Supervisors:  Prof John King (Mathematical Sciences),  Prof Gavin Walker (Engineering),  Dr Richard Wheatley (Chemistry)

In order to facilitate high penetration of renewable energy in to the grid, energy storage is needed to better manage the supply and demand for the grid. Hydrogen offers a high energy density solution and, rather than storing the hydrogen as a gas at high pressures, solid state storage of hydrogen in a metal like magnesium offers a low pressure and low cost technology. The hydrogenation of magnesium is very exothermic (74.5 kJ mol-1) and the material is also being investigated as a thermal energy store (i.e. using the exotherm of hydrogenation to liberate the stored thermal energy back as heat at 400°C).

A fear was that cycling a magnesium bed at high temperatures would lead to sintering and a loss of void space. However, the startling result was that the powdered magnesium bed when cycled at temperatures of 350-400°C, rather than losing porosity, gained porosity. The form of the bed had changed from a loose powder to a metal porous plug which had swelled in dimensions to fill the available head space in the vessel. Further cycling at temperature below 350°C results in the bed resorting back to a more densely packed loose powder.

The intriguing question is to uncover the fundamental mechanism(s) behind this process and to develop a predicative model based on the physical and chemical processes occurring. For the application, understanding these processes will enable optimisation of the porous structure for heat and mass flow; moreover, there is also concern the expanding bed may exert significant stress on the wall of the storage vessel eventually leading to failure of the vessel.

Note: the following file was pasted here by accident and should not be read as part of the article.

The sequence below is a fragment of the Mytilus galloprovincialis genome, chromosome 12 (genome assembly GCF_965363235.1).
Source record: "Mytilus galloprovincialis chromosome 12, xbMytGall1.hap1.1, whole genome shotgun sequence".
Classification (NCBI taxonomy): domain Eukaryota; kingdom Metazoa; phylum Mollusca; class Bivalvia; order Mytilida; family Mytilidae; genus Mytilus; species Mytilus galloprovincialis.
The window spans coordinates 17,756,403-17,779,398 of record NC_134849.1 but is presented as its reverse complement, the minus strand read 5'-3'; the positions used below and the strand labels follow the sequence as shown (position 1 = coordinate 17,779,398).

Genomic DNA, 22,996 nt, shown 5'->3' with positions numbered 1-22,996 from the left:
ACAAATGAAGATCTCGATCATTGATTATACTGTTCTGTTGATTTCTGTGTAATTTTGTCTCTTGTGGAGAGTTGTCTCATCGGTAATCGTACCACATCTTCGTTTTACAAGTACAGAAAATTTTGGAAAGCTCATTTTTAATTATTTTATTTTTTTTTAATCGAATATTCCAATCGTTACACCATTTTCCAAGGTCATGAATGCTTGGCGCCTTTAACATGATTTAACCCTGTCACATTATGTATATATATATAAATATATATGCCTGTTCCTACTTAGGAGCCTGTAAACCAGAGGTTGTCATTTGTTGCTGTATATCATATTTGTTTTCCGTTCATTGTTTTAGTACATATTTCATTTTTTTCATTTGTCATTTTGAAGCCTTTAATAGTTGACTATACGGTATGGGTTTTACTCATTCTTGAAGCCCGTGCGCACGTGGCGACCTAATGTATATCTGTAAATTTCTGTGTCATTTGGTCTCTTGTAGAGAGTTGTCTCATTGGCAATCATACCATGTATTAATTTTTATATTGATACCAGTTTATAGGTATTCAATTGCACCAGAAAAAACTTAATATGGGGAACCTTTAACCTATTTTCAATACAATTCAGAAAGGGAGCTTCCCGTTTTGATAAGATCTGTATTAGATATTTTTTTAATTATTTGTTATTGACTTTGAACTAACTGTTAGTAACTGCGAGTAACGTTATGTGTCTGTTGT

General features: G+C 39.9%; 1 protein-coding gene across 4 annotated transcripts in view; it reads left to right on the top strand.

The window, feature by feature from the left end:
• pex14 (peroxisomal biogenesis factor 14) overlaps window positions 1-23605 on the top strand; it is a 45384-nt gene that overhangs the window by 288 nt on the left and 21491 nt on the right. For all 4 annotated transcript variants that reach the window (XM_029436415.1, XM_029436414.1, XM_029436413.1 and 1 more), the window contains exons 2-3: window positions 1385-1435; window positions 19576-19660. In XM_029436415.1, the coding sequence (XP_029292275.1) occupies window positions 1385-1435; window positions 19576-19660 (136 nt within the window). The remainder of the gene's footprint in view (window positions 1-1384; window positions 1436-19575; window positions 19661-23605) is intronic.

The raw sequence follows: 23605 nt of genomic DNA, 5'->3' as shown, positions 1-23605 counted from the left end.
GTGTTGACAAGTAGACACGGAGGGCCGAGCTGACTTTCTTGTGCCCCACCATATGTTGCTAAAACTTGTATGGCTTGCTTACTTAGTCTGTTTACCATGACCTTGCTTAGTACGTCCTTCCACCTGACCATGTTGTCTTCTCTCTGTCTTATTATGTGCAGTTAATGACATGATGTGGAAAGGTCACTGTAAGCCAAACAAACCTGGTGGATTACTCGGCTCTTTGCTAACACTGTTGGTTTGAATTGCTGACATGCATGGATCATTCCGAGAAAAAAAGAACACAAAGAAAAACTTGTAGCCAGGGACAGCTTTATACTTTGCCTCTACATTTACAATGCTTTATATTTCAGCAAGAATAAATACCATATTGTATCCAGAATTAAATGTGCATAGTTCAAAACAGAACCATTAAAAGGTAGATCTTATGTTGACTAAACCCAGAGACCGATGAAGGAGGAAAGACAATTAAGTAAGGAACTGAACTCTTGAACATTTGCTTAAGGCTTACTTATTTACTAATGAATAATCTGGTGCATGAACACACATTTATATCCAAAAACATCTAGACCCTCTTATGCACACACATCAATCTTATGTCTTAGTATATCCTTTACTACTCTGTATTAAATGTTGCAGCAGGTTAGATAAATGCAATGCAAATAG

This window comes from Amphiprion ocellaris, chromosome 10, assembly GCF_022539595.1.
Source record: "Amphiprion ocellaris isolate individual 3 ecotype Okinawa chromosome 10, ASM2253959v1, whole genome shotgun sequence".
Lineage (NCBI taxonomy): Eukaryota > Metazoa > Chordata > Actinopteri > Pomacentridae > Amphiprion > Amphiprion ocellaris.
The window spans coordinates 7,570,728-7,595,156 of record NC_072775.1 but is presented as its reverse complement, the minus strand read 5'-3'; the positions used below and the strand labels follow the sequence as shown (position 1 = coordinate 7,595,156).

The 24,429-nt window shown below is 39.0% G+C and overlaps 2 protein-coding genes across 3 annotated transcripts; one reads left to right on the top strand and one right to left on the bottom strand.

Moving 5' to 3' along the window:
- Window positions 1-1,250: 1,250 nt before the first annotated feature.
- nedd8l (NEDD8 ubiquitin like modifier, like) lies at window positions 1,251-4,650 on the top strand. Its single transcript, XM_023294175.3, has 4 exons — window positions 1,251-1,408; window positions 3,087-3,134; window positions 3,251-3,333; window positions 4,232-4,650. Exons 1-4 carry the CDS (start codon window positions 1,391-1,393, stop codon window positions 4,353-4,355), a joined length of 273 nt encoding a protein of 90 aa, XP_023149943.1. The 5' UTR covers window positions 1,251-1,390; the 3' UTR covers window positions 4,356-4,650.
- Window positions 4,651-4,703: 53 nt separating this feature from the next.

This challenging research project will develop new mathematical models based on the chemical and physical processes occurring in order to develop a model that simulates the expanding porous bed phenomenon. Some of these processes include: nucleation, growth of the metal hydride phase, crystal lattice expansion leading to defect formation, decrepitation, atomic diffusion and surface energy minimisation, annealing.  The models developed will thus need to encompass a wide range of physical phenomena; the focus will be on partial-differential-equation/moving-boundary formulations, building on the established sintering literature but, for the reasons described above (specifically, to generate increased, rather than decreased, porosity), of necessity raising significant additional challenges.  The project will accordingly equip the student with an unusually wide experience of experimental and modelling questions and of mathematical techniques, as applied in a context with clear energy and sustainability implications. 


Form, function and utility in small community energy networks

Supervisors:  Prof Mark Gillott (Architecture and Built Environment),  Dr Keith Hopcraft (Mathematical Sciences), Dr Parham Mirzaei Ahrnjani (Architecture & Built Environment)

This is a unique and exciting opportunity to undertake research that spans across the disciplines of energy engineering and mathematical sciences. Successful applicants will be joining a strong interdisciplinary team from academia and industry who are currently working on the delivery of the Energy Research Accelerator (ERA) Community Energy System (CES) demonstrator at the 15 acre Trent Basin site in Nottingham. The project will investigate the energy challenges and complexity science issues associated with heat and electrical power generation, storage and use arising from the connections between micro-generation output, grid/heat loads, weather, and energy/power demands (including occupant behavior) combined with variable load energy storage devices in order to provide energy stability, a reduction of cost and associated carbon emissions from fossil fuel use. The PhD research will develop new multi-vector CES models that utilise ‘big data’ obtained from a dedicated onsite monitoring platform at the housing development applied to a heterogeneous network of users. The work will ultimately help inform the design, implementation and operation of local community energy schemes in the UK. Applicants should have a Bachelor Science or Engineering (at least 2i) and/or a Master of Science or Engineering in Mathematical Sciences, Engineering or Energy related disciplines.


School of Mathematical Sciences